Rush said he's looking to be the Warriors starting SF. Been working on his post game and pick-and-rolls— Marcus Thompson (@gswscribe) August 1, 2012
In a piece about the Golden State Warriors agreeing to terms with Brandon Rush yesterday, CBS Sports blogger Matt Moore described the veteran shooter out of Kansas as a "crack shooter" who, "...has proven to be a nice salvage job for the Warriors, who got him for very little in trade and now get him for at least one more season at below-average price."
However, based on Rush's latest comments as reported by CSN Bay Area's Matt Steinmetz and others, Rush might describe himself a bit differently: starter-caliber small forward.
"I'm coming in trying to get that starting job at the three spot," Rush said. "I've been working hard the whole, entire summer to build up on that."
When it comes to the discussion about who will start at small forward for the Warriors, the talk pretty much stops after Harrison Barnes and Richard Jefferson.
My first response to this - and previous talk about the Warriors' projected starting lineup - was why has the talk stopped at Barnes and Jefferson, aside from the fact that Rush's status with the team was unclear until the last few days?
No matter what any of us believes Barnes will become, the consensus about him at summer league was that he'll be a great fit for a Warriors team full of scorers, but he's still a ways away from being considered more than a solid role player. That's not to say that he couldn't start, but that there's very little to suggest he's a lock to start - as suggested by Steinmetz, it seems more likely that he step into a starting role later in the season.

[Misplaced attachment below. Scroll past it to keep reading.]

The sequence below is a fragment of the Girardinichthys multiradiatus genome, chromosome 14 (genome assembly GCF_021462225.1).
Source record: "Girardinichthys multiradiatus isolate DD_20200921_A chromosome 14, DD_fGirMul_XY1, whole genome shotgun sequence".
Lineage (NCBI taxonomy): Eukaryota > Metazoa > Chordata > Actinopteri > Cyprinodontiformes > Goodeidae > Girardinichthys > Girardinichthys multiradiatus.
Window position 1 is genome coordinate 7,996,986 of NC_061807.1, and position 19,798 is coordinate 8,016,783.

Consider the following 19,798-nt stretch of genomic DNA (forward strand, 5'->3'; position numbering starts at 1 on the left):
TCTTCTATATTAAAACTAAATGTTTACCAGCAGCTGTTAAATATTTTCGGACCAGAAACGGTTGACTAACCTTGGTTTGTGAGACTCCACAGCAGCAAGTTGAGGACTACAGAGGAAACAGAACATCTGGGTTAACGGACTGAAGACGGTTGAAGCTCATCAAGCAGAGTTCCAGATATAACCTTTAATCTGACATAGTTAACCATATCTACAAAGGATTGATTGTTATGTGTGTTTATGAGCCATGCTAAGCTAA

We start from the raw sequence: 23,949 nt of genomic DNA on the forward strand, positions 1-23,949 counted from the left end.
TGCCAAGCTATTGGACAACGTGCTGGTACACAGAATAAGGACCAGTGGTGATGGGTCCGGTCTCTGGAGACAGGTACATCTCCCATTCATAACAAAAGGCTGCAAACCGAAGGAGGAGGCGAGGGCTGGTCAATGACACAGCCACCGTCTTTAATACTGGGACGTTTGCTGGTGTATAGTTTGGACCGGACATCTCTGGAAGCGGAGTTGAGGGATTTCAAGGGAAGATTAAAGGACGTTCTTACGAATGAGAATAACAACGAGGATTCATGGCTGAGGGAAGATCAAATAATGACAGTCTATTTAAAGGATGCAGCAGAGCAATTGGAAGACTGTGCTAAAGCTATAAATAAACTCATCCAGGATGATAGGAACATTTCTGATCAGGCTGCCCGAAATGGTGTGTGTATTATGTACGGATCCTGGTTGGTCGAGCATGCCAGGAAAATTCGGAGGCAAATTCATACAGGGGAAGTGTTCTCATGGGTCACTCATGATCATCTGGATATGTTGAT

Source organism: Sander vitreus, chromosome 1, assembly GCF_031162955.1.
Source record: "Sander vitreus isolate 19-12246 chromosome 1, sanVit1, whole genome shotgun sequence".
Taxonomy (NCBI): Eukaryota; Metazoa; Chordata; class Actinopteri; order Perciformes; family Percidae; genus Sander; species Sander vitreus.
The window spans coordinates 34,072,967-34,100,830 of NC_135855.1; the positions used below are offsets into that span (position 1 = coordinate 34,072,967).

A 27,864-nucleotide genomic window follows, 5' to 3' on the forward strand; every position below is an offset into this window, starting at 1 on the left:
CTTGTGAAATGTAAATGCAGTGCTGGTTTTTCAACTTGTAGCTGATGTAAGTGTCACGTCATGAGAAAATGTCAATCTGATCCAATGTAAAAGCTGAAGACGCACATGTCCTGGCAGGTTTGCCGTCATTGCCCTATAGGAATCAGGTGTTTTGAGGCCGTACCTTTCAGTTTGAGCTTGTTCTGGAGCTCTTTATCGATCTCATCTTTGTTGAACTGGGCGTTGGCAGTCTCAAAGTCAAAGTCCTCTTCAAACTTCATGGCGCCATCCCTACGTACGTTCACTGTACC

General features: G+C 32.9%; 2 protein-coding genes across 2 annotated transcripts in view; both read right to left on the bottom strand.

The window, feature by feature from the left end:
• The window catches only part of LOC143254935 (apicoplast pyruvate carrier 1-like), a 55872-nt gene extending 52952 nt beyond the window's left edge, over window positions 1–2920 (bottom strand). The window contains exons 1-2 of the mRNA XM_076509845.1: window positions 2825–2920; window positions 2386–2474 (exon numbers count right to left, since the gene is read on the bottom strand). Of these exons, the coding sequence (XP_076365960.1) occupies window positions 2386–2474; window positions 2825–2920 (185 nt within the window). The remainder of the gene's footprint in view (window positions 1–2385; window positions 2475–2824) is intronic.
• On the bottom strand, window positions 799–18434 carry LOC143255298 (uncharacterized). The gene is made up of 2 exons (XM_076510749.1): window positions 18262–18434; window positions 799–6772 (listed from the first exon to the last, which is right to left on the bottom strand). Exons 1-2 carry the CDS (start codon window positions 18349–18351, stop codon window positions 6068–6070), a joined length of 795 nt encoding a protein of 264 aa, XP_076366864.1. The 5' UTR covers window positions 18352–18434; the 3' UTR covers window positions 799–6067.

And as Steinmetz also described, Jefferson is a playoff-tested veteran who can certainly contribute to a playoff team. But he's also a guy who the San Antonio Spurs traded to the Warriors - along with a draft pick - in exchange for Stephen Jackson prior to making their playoff run. And statistically, it's difficult to argue that he was better than Rush on the surface.
There is a statistical argument in favor of Jefferson: RAPM, where Jefferson is a +0.2 while Rush is a -3.9, not to mention that Jefferson is a plus defensively as well whereas Rush is not.
Nevertheless, despite putting up similar stats with both the Spurs and Warriors and starting all 41 games for the Spurs, Jefferson has been on a steady decline since the 2008-09 season. In contrast, as Moore described, last season was a career year for Rush by almost any standard and it was also a contract year. And as EvanZ described after the Warriors' season ended, Rush was also the team's most efficient player in isolation and a top 20 spot up shooter, making him a more versatile threat offensively.
But the biggest question is what exactly the Warriors will get from Rush this season. And if he sees this year as yet another contract year, he might be even more motivated to come into camp ready to prove to the Warriors' staff that he deserves the starting spot.
Rush said he views this season as another contract year— Marcus Thompson (@gswscribe) August 1, 2012
Last season the Warriors' staff seemed to like going to Monta Ellis in the post (without the services of Andrew Bogut, of course) and they ran similar plays to Klay Thompson in summer league. If indeed Rush comes into camp with an improved post game, he'd be an even more versatile offensive threat at the beginning of the season than either Barnes or Jefferson.
Even if Rush doesn't ultimately secure the starting spot, there isn't a whole lot of reason right now to say that either Barnes or Jefferson are significantly better options - there are certainly arguments in favor of any of the three starting, but there's two much uncertainty about what each might offer to say that Rush shouldn't be in that discussion.